Savings can help businesses expand, by enabling them to finance lumpy investments and absorb unexpected shocks. However, several barriers stand in the way of women firm owners in developing countries who want to increase their savings.
As an African woman leader who grew up on African soil, Joyce Banda has seen firsthand how young rural girls face obstacles that shape the rest of their lives. From Day One makes the case of how, if African girls are to realize their potential and become the leaders that their continent so badly needs, gender interventions should and can start from day one.
Unequal Ventures: Results from a Baseline Study of Gender and Entrepreneurship in East Java, Indonesia
A study of women and men business owners in East Java offers a unique opportunity to analyze characteristics of entrepreneurs and their businesses by gender for a country where such systematic data are scarce. The study is one of two randomized controlled trials launched in 2015 to assess the power of mobile savings and training for women entrepreneurs. This report details baseline results from the Indonesia trial, still under way, which is testing whether providing financial literacy training for women who are potential bank clients and varying financial incentives to bank agents promoting a new mobile savings product make a difference in increasing entrepreneurs’ uptake of formal savings and in improving economic outcomes. Short-term results of the other trial, in Tanzania, were reported in the first report in this series.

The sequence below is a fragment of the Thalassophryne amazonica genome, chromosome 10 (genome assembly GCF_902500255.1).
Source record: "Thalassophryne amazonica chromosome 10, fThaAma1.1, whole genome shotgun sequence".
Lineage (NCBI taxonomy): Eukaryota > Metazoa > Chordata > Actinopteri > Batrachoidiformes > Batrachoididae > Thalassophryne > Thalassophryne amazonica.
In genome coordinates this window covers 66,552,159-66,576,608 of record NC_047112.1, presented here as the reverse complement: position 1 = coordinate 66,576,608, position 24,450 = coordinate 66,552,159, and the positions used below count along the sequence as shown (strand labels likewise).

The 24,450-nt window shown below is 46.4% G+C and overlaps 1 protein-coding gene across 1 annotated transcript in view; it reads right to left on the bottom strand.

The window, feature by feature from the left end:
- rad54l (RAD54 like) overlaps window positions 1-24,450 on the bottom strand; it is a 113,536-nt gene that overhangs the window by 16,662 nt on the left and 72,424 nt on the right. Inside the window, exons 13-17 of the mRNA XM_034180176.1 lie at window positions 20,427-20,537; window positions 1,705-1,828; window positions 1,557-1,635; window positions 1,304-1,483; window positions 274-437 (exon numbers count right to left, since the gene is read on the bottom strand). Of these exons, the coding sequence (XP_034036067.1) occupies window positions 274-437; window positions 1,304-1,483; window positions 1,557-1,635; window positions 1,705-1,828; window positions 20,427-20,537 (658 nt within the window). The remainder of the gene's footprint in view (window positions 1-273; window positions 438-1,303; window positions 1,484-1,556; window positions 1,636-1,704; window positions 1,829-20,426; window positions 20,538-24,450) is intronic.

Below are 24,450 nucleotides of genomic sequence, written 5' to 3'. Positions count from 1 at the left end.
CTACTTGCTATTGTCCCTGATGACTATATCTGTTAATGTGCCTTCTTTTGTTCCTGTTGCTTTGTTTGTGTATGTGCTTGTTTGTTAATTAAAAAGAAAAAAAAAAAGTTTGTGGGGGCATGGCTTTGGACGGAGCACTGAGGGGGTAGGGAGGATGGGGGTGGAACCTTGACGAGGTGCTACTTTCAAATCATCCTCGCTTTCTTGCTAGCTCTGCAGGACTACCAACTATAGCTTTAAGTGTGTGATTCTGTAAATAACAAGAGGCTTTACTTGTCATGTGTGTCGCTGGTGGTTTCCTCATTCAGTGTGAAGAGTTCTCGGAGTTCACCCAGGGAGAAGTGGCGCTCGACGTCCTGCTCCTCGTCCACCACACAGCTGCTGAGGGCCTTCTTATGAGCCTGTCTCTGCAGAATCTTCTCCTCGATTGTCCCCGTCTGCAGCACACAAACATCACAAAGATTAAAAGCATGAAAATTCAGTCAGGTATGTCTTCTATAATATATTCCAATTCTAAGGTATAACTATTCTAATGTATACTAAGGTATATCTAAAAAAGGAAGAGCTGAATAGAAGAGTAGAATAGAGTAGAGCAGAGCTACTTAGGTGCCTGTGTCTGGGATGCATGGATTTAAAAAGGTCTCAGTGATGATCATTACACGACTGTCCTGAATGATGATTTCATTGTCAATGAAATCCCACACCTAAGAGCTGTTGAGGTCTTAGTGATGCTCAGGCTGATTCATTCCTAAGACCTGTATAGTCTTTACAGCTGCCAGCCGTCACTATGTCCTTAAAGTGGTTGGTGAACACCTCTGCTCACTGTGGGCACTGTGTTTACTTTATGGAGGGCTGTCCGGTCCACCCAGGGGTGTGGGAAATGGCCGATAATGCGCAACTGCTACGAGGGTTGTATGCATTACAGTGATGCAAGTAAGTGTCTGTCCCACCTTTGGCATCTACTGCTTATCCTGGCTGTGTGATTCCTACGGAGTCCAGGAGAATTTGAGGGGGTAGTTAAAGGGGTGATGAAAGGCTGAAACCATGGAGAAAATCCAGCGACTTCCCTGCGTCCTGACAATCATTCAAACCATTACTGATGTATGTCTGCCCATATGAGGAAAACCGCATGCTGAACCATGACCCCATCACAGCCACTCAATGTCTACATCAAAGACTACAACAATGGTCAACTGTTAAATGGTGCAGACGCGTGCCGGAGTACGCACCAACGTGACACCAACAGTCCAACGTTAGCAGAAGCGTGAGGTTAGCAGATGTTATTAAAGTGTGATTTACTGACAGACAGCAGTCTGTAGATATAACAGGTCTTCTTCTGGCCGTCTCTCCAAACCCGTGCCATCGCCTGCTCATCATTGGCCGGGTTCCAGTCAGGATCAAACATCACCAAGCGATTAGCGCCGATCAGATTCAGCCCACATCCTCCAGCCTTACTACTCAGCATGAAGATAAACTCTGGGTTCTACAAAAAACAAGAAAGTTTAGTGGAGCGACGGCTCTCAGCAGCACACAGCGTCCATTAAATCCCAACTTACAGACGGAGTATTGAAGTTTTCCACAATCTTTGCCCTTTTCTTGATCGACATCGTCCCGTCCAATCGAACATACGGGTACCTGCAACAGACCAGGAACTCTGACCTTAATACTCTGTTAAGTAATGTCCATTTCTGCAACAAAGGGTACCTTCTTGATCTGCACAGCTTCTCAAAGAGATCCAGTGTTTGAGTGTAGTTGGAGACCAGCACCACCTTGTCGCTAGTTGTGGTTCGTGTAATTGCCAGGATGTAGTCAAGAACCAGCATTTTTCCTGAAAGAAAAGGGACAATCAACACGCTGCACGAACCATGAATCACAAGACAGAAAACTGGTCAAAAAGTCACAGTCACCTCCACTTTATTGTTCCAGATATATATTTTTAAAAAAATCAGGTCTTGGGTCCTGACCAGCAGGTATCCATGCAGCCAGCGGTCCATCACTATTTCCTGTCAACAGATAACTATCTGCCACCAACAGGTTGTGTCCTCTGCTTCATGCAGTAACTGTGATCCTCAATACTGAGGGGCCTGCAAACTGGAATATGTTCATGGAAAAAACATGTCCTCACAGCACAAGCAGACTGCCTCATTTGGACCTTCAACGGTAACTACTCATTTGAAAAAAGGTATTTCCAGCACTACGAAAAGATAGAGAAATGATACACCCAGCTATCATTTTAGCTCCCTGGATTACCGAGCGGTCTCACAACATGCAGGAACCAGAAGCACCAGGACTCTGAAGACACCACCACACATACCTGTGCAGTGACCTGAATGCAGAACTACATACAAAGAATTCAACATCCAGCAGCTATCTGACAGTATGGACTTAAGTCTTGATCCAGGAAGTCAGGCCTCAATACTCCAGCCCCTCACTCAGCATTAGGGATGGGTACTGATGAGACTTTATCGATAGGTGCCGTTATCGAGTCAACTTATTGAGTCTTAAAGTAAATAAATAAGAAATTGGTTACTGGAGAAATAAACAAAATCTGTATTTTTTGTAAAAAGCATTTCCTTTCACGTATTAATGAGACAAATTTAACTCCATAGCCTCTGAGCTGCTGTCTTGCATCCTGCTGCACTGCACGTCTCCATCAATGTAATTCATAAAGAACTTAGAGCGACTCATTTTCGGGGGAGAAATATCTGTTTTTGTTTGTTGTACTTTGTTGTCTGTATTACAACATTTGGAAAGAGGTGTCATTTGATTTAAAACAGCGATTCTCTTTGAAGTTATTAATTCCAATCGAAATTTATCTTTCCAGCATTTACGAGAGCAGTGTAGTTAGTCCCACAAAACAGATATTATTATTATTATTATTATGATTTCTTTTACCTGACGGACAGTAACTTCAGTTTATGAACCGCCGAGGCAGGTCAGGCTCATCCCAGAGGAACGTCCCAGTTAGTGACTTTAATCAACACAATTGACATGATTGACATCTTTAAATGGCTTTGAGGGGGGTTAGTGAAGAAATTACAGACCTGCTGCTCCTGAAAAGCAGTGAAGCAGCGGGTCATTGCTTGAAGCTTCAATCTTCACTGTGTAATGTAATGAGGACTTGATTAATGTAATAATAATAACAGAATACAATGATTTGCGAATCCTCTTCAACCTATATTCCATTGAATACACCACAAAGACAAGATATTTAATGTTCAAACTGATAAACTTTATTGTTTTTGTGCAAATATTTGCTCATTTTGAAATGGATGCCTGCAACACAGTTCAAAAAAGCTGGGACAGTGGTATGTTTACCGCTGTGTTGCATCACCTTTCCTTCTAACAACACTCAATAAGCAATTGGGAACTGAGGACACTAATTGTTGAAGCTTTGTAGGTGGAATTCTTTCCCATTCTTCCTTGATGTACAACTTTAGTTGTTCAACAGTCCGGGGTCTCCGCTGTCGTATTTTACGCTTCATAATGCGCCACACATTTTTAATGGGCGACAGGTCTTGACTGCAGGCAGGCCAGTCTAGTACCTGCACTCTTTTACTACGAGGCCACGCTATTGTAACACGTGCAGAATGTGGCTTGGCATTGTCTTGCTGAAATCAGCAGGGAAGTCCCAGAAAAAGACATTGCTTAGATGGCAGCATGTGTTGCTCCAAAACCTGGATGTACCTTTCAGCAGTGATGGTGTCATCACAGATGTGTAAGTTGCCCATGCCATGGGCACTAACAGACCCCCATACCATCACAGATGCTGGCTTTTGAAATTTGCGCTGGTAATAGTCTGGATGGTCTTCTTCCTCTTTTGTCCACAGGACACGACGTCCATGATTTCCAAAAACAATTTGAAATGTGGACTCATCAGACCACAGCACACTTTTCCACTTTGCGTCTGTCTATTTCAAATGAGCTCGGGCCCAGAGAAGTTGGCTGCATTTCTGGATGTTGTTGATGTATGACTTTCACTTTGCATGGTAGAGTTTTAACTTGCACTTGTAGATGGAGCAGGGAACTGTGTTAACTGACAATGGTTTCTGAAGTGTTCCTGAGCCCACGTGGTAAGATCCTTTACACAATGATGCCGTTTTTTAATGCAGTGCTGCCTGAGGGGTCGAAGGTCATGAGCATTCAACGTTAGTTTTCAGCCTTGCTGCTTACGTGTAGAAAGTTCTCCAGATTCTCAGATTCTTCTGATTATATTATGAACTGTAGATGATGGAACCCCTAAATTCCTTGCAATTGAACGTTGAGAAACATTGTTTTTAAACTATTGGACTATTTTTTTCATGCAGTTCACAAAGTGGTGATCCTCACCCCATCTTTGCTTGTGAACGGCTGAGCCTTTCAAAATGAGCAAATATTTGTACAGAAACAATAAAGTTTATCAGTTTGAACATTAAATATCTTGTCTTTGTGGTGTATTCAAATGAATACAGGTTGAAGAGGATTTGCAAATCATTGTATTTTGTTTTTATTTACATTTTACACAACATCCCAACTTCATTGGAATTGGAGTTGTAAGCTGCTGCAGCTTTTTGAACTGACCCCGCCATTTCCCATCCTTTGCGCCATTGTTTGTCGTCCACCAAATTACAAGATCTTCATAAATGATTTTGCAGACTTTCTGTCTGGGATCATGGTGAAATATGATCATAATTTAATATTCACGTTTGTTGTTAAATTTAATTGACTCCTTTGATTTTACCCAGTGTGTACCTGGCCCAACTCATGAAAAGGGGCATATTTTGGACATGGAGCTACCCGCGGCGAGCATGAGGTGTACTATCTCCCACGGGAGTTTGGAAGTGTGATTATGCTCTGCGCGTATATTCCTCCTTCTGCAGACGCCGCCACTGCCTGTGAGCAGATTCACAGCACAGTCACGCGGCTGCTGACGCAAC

Women own a large and growing proportion of businesses in Indonesia, estimated at over half of all micro, small, and medium enterprises. However, women’s economic outcomes are not equal to those of men.